A powerful partnership has been forged! Heritage Conservancy has teamed up with the James A. Michener Art Museum for “The River Flows Through Art: A Catalyst for Change” educational program. This five-week endeavor, which is currently taking place, creatively teaches students from three local schools (Morrisville High School, Strayer Middle School, and Thomas Holme School) about American painters and conservation of artwork in conjunction with conservation of the environment and the importance of protecting our waterways.
What’s the connection between an art museum and an environmental cause? You might be surprised at how well art and conservation go hand in hand!
From the artistic angle, part of the project’s goal is to teach the students about different American muralists and landscape painters (such as Daniel Garber and Edward Steichen) and to have them examine their artwork. The students have learned how the murals were restored, and they discussed how a mural can reflect a community since murals have traditionally been used as a communication tool by the community that creates them.
As for the environmental angle, that’s where Heritage Conservancy comes in! Shannon Fredebaugh-Siller, our Community Engagement Programs Manager, has been teaching the students about land conservation, aquatic ecosystems, and the negative impact that pollution has on water quality. The kids have been enjoying learning about the native plants, trees, and wildlife found along the Delaware River while also appreciating that Heritage Conservancy works to preserve land along the Delaware River in order to protect the communities and ecosystems that rely on it.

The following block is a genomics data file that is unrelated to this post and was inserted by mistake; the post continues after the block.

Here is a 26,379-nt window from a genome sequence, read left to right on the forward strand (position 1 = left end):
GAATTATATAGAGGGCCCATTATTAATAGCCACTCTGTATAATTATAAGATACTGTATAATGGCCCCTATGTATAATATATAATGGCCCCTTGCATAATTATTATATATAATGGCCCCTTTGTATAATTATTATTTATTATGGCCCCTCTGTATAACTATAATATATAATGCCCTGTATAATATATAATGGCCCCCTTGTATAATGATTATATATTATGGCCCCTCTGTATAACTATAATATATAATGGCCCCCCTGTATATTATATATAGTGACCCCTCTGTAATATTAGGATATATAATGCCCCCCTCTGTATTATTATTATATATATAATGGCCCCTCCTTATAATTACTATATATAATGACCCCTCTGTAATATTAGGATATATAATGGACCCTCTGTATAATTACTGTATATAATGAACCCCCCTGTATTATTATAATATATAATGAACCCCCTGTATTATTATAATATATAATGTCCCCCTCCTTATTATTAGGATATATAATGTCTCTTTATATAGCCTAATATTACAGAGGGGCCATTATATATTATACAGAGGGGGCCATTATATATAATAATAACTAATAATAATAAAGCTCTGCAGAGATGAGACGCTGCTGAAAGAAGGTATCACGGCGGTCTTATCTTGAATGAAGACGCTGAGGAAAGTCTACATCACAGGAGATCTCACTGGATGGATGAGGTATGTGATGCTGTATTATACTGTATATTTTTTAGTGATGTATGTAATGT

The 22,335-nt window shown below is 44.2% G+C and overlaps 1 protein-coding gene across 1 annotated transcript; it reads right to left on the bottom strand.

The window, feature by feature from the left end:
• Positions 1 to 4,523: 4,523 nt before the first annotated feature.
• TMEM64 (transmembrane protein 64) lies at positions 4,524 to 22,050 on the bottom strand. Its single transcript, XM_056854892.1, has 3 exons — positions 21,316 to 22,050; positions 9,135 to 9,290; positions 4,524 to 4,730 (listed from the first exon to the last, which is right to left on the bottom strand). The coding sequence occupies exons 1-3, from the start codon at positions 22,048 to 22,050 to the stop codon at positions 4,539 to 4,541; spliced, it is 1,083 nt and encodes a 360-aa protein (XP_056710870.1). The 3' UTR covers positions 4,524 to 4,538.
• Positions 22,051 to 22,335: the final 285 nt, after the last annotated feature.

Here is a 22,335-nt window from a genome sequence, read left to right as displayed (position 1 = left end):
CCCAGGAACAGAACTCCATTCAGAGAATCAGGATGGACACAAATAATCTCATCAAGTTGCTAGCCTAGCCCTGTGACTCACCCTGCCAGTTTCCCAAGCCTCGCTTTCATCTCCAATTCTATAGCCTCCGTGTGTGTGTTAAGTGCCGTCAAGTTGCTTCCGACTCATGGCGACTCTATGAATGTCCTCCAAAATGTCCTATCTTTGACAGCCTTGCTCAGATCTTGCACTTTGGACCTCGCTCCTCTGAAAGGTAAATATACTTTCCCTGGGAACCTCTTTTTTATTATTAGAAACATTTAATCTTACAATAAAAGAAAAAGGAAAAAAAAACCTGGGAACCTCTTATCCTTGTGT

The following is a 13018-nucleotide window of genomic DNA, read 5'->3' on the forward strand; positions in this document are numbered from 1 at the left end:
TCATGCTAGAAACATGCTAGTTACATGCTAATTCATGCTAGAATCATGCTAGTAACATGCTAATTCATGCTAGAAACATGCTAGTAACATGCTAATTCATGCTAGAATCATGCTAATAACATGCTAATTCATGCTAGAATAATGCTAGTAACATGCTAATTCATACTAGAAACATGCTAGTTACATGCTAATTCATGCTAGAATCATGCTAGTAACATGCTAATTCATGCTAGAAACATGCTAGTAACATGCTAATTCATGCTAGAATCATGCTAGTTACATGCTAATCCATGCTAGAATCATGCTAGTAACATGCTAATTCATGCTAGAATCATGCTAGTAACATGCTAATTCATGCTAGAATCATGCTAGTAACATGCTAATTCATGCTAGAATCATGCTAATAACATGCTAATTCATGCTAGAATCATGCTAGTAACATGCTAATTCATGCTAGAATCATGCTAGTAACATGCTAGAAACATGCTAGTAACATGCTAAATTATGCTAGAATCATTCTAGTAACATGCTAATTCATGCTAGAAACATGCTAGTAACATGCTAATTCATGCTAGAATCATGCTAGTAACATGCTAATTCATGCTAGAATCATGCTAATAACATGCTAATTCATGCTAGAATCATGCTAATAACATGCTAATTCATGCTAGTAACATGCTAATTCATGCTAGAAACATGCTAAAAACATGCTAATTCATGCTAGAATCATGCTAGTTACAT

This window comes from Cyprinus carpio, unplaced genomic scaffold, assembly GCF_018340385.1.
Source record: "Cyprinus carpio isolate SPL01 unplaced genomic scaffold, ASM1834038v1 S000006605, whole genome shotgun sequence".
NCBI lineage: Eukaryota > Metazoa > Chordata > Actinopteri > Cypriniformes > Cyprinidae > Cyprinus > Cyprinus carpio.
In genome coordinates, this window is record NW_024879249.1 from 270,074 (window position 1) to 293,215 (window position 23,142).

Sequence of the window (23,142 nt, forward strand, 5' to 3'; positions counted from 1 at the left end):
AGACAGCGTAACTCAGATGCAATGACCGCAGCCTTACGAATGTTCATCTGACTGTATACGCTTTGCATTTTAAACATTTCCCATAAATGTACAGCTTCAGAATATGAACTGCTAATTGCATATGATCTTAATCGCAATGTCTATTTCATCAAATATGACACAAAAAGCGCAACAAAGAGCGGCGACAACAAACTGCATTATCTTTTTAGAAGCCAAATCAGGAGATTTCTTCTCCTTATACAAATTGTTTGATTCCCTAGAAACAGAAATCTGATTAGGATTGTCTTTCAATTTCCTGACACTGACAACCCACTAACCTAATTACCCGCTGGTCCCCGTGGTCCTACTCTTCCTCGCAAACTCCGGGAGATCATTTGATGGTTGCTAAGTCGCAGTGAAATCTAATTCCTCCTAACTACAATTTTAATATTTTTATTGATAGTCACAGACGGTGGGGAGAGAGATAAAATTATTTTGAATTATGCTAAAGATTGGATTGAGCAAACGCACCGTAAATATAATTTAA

The students are being taught that art can serve as an advocacy platform and effect change, so they have been given the opportunity to express their own creativity with a cause. Their individual artwork will combine to become part of a collective mural, and when seen as a whole, the students’ masterpieces will convey a larger message of the impact that art can make in spurring further protection of the environment.
The students have created some beautiful and profound pieces of advocacy artwork. Their poetic approach shows a deep understanding of the need to steward and care for our environment. It showed that the future is bright for the next generation!
The entire five-week long “The River Flows Through Art” program culminates at the end of March in a celebration of their work during an open house for all students and families of students who participated. The digital display of their collective mural will be exhibited at the Michener Art Museum through early summer. To further their environmental learning, a field trip opportunity will be given to all students to participate in hands-on field work at preserved sites protected by Heritage Conservancy.
“The integration of art into environmental science learning has accomplished two things: science has become more accessible to students, and it has given the students a voice to express their concern to protect the environment,” says Shannon.
It’s critical to connect kids with our environment so they develop an interest in protecting our natural resources, and it’s important for them to understand that they can make a positive difference in our community. Heritage Conservancy is proud to have partnered with the Michener Art Museum on this impactful, educational endeavor!